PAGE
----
I will be a much better volunteer for someone like Elizabeth Warren or for a better candidate for the House of Reps in my own state of Alaska (I still haven't heard of a Dem running against Don Young, however). And probably much better off staying away from political diaries on DailyKos. It's not much fun to be accused of being a troll or anything else just because you have a difference of opinion.

          Talk about rambling... mornings before coffee kicks in will do that to me :)

          •  I love rambling conversations, thoughtful ones, (1+ / 0-)
            Recommended by:
            angelajean

            where things are peeled back, and perspectives shared.

            Far too often around here it's just reaction, a digging in, instead of a consideration of how, and why, someone has reached their particular perspective.

            And the variety of perspectives can be fascinating. You, and jimstaro, for example, are both "military", and yet have, from what I can tell, different perspectives on what this Administration has done.

            And while yes, more certainly needs to be done to get us off oil, steps have and are being taken. The growth in renewable energy sources on public lands, something the Administration could do without Congressional approval, is one example.

            http://www.dailykos.com/...

            There's been a great deal of work in a very short time that a lot of folks haven't heard about. Given Republican hatred of all things environmental, and getting us off the oil nipple,  it's rather amazing.

            Chellie Pingree is my Congressional Rep in the House.

            Wish you hadn't been accused of being a troll. :( Not kind, and really lazy thinking.

            Hope you've had your coffee. Still working on my first cup of tea.

            If corporations are people, then I want to see some birth certificates and talk to their parents.

            by Onomastic on Tue Jan 10, 2012 at 05:49:49 AM PST

            [ Parent ]

  •  Im in favor of this (0+ / 0-)

    but these diaries on Dkos are getting annoying because all they do is spew up nasty things about Hillary and make her seem like shes some awful person. She have been a loser, but she did get over 16 million votes remember.

  •  Michelle/Hillary? n.t. (0+ / 0-)
  •  I don't think it's a good idea. (2+ / 0-)
    Recommended by:
    angelajean, Onomastic

    Changing a VP is a major move and would indicate a total lack of confidence in Biden. IMHO, Joe is doing a fine job. He's certainly not doing a poor job.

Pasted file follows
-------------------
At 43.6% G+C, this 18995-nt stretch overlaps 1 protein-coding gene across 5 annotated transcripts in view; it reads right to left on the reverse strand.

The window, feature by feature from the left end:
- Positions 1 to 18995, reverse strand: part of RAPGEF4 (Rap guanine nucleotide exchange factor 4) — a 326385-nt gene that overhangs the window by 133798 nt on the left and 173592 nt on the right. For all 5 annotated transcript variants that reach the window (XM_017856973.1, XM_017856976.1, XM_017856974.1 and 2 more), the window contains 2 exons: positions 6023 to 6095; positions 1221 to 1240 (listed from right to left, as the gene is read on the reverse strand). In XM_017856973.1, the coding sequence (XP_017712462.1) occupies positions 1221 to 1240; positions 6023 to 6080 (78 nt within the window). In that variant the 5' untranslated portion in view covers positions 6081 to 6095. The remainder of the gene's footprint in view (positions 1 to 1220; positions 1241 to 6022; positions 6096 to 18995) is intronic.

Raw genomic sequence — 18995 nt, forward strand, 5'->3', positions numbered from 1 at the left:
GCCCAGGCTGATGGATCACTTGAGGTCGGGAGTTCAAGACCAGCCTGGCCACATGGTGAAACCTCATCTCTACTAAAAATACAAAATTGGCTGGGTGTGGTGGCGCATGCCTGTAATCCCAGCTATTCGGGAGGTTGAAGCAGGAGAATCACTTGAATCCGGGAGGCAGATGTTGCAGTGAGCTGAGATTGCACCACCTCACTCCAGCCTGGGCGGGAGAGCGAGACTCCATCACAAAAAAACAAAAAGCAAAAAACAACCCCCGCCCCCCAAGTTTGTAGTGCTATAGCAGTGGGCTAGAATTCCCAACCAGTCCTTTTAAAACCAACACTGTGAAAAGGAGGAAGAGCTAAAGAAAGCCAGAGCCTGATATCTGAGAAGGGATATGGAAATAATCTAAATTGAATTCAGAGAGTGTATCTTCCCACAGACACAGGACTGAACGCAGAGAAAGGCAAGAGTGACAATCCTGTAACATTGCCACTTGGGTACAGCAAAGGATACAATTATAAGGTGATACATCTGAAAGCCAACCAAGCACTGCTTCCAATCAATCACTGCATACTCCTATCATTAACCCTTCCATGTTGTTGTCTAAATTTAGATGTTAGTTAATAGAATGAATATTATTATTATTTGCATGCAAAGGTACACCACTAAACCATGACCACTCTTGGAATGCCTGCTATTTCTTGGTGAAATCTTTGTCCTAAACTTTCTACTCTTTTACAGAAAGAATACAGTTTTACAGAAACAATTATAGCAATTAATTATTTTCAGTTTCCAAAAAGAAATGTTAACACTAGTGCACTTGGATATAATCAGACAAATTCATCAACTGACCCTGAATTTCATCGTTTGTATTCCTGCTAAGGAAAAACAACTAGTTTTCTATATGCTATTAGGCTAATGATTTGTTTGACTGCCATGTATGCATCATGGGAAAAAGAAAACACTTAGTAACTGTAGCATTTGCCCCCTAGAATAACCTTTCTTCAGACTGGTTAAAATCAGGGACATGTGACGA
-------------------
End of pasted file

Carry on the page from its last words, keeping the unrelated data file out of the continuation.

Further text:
As someone said above, won't, shouldn't.

    "Those are my principles, and if you don't like them...well, I have others." --Groucho Marx

    by Dragon5616 on Mon Jan 09, 2012 at 04:19:08 PM PST

  •  Obama/Corzine! (0+ / 0-)

    Let's go all out bankster boldness!

  •  Hillary Clinton could end up as the (1+ / 0-)
    Recommended by:
    Onomastic

    best secretary of state since William P. Seward, and I can't imagine why she would consider being a vice president. To say nothing of Obama. For what? Keller's article is more New York Times turning gradually into People Mag, trying to arrange the Famous into the most concise possible piles. Why not Angelina for president, with Alec Baldwin as veep? Also, Biden is the best vice president possible, partly because nobody seems to have any idea how smart he actually is.

  •  In 2008, I said no to that idea (1+ / 0-)
    Recommended by:
    Portlaw

    and stand by it. The VP would have to be someone whom I'd vote for, since they could potentially be President. Since I would not vote for Hillary (and should she ever be the frontrunner here, I would simply leave UNLESS she were opposing someone heinous although I'm in a good Blue district). And she's not that person. Wasn't then and is not now still. It was a bit of of a punch to the gut when she was SOS, although I think she's done an alright job so far.

    But the circumstances would need to be dire for me to vote for her. I don't care one way or another about Biden. I know little about him, I suppose. Ignorance is bliss. I know too much about Hillary to support this prospect, although I'd be tickled pink to see a woman as VP or POTUS.